Ok back to the fish, we ordered them from a hatchery in the mid west and they were shipped over night to us.  They arrived in a foam cooler with a bag inside filled with oxygen.  The first thing I did was open the bag and put an air bubbler in, thinking that was the smart thing to do.  However, about 30 seconds after I did that my husband pointed out that was not what I was suppose to do and asked me if I read the instructions… which of course I gave to him to read so I did not have to.  After letting the fish rest for a couple of hours we began adding a cup of our water to the water they were shipped in.  We needed to get them adjusted to not only the temperature difference but also the pH difference.  After a couple hours of that, we took their bag out and set it in our tank.  This would better get them adjusted to our water temperature.  After another couple of hours we put them into our tank and sat and stared at them for a while.  Apparently, that was also in the instructions, or at least that was what my husband told me after we realized an hour had passed and we were still looking at fish.  I am not sure if that was in the instructions or not, because I still have not read them.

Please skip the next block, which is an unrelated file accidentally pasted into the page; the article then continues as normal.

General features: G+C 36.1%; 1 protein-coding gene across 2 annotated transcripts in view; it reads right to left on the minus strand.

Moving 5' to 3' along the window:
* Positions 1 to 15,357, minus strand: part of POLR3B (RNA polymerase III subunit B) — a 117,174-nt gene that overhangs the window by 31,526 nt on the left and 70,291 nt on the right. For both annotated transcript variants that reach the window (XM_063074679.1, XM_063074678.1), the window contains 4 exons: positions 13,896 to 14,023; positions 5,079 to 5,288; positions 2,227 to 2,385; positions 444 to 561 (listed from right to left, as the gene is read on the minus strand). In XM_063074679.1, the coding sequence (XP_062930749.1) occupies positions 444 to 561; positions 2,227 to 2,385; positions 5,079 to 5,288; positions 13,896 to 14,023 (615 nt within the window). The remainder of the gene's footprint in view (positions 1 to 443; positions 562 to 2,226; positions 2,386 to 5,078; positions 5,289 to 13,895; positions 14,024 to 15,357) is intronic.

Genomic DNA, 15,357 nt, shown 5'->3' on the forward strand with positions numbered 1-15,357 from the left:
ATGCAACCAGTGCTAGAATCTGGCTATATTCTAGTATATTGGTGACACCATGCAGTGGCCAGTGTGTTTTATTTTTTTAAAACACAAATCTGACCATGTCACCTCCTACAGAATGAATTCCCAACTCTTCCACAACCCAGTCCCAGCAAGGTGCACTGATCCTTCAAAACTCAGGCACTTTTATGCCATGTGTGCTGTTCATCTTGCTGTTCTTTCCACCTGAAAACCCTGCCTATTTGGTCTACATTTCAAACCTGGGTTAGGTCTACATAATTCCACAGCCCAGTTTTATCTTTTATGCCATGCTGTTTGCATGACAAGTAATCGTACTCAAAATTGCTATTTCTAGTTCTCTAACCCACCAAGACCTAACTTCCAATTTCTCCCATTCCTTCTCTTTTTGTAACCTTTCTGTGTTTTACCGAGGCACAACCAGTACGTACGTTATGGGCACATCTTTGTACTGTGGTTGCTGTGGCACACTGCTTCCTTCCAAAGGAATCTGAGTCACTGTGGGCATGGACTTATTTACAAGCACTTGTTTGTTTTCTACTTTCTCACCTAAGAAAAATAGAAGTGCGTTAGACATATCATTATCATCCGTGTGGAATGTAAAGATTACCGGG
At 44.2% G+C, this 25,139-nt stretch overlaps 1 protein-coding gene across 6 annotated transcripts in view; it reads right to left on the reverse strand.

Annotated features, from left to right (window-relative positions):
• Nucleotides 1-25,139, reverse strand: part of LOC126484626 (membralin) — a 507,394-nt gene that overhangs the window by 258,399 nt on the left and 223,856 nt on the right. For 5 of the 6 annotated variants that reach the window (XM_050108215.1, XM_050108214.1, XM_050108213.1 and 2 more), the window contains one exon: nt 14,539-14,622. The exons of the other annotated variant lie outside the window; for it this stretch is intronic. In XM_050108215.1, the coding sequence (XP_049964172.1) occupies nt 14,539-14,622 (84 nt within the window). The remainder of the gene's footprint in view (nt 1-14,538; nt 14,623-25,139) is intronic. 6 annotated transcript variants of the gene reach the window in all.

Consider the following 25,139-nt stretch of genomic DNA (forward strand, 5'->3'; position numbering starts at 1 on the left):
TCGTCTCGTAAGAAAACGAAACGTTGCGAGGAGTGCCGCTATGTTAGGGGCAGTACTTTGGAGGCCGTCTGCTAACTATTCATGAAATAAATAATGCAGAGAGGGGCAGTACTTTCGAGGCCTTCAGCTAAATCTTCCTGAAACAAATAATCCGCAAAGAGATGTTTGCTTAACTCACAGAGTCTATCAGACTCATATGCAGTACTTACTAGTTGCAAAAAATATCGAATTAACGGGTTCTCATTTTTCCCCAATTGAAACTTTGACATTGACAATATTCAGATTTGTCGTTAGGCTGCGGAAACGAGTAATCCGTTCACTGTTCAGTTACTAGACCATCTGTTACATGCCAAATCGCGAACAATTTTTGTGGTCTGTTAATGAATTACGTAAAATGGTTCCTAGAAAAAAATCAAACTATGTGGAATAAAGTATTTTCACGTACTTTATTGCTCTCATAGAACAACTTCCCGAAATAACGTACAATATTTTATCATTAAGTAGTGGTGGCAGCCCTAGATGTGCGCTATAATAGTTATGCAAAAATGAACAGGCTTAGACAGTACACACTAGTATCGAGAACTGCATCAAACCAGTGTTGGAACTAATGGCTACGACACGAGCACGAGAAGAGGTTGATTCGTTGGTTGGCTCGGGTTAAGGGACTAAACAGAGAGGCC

So we have enjoyed the introduction of the tilapia.  We are learning as we go.  The first thing that we learned is that they were A LOT smaller than we thought they would be.  I know that we ordered fingerlings, but they look more like guppies to me.  They are about the size of the feeder fish you see that the pet store.  Second, we are learning that they eat a lot of food.  We feed them a couple times a day and the food is gone within seconds of it hitting the water.  The last thing that we learned is that our water was really green.  After staring at it for hours

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, we realized we need to do something about our algae problem.  So we bought and installed a in-line UV filter… now the water is clearer and it is much easier to stare at the fish for hours.  It really is relaxing, you should try it.

In 9 months, I hope to be having a fish fry in the back yard to celebrate our aquaponics system!